Münsterschwarzach Abbey, dedicated to the Holy Saviour, the Virgin Mary and Saint Felicity, was founded before 788 as a nunnery. It was a private foundation of the Carolingian ruling house: the abbesses were daughters of the imperial family, for example Theodrada (d. 853), a daughter of Charlemagne. After the death of the last Carolingian abbess, Bertha, in 877, the nuns left the abbey and it was taken over by Benedictines.
Münsterschwarzach became a centre of monastic reform during the 12th century, when Bishop Adalbero of Würzburg, who was in close contact with the reform movements of Cluny, Gorze and Hirsau, appointed Egbert of Gorze as abbot. Egbert not only reformed and renewed the spiritual life of Münsterschwarzach but then, through the spread of the subsequent Münsterschwarzach Reforms, exerted an influence far beyond it, from Harsefeld Archabbey near Stade in the north to Melk and Lambach in the south.
In the 18th century a Baroque basilica was commissioned from Balthasar Neumann, with frescoes in the cupolas by Holzer; it was dedicated in 1743 by Bishop Friedrich Karl von Schönborn.
In 1803 the abbey was dissolved in the course of the secularisation of Bavaria. The monastic buildings were auctioned off. In 1805 the abbey church was sold and deconsecrated. In 1810 the buildings were struck by lightning and severely damaged by the subsequent fire, and between 1821 and 1827 the remains of the church were entirely demolished, and those of the monastic buildings largely demolished.
In 1913 the remains of the old abbey were re-acquired by the Missionary Benedictines, along with the necessary land to support it. The first abbot after the restoration was Dom Placidus Vogel (1914-1937). He was followed by Dom Burkhard Utz (1937-1959) and Dom Bonifaz Vogel (1959-1982), a nephew of Abbot Placidus. The monumental abbey church with its four towers was built between 1935 and 1938, when it was dedicated. The architect was Albert Bosslet.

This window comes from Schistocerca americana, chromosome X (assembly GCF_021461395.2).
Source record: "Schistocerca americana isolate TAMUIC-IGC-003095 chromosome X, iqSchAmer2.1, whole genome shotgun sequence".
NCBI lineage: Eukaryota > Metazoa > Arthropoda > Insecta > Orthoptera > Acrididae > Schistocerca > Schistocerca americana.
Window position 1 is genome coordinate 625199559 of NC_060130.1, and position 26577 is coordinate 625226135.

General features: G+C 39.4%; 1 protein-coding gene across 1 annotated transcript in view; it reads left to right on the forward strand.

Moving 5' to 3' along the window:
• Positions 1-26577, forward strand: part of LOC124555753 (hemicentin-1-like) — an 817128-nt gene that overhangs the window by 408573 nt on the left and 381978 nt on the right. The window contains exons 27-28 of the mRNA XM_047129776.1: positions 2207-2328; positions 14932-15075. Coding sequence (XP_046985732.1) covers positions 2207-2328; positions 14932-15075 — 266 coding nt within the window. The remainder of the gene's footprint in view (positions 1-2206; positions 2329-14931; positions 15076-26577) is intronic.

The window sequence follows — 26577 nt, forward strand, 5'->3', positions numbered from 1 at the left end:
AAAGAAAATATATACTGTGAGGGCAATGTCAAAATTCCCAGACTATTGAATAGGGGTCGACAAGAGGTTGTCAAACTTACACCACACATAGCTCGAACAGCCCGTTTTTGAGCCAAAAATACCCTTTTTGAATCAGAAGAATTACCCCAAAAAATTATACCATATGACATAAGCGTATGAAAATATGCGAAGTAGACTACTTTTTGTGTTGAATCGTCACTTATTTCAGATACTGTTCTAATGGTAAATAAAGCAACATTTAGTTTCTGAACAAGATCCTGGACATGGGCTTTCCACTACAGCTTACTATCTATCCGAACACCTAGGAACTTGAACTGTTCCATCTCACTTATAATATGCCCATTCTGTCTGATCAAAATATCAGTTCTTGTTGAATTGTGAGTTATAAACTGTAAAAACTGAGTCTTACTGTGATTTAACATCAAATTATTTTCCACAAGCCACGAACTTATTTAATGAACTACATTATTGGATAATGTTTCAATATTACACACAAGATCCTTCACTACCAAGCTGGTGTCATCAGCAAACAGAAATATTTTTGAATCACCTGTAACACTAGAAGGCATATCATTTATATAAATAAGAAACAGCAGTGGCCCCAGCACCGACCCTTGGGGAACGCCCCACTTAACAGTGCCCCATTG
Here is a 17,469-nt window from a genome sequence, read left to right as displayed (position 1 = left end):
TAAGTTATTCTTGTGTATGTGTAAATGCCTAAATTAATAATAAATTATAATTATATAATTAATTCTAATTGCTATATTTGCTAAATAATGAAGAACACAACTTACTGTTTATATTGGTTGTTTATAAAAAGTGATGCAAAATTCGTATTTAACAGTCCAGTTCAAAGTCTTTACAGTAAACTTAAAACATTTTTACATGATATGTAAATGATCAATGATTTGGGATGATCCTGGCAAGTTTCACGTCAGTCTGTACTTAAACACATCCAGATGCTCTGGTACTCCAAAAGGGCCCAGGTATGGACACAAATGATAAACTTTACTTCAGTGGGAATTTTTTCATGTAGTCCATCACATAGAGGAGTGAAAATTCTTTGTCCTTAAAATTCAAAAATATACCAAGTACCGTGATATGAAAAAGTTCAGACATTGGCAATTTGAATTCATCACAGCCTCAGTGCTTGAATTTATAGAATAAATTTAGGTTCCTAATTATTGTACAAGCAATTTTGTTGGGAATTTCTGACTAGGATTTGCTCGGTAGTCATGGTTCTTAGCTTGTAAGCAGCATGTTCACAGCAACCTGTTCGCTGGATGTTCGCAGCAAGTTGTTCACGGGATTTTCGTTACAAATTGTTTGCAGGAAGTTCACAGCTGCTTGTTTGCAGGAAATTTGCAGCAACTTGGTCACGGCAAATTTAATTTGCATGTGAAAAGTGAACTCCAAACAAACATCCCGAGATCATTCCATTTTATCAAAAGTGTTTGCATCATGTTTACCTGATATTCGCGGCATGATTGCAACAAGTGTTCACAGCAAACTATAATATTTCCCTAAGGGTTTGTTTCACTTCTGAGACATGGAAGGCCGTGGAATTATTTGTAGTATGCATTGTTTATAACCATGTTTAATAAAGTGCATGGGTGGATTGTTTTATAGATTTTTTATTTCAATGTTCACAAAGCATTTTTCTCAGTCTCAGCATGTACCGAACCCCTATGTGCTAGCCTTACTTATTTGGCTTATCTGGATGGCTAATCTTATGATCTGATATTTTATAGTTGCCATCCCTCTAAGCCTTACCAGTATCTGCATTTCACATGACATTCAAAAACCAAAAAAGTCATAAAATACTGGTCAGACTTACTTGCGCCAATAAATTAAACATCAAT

Between 1941 and 1945 the abbey was confiscated by the National Socialists and used as a military hospital. Although the monastic community had been expelled, some monks were able to remain as workers in the hospital. It reopened after the war.References:
The Historic Sausage Kitchen of Regensburg (Wurstküche) is notable as perhaps the oldest continuously open public restaurant in the world. In 1135 a building was erected as the construction office for the Regensburg stone bridge. When the bridge was finished in 1146 AD, the building became a restaurant named Garkueche auf dem Kranchen ("cookshop near the crane") as it was situated near the then river port. Dockers, sailors and the staff of the nearby St. Peter cathedral workshop were the regulars for the centuries to come. The present building at this location dates from the 17th century, but archaeological evidence has confirmed the existence of a previous building from the 12th century with about the same dimensions.
Until ca. AD 1800, the specialty was boiled meat, but when the family who currently own the restaurant took over in 1806, charcoal grilled sausages were introduced as the main dish offered. The kitchen still operates today and serves 6,000 sausages to guests daily.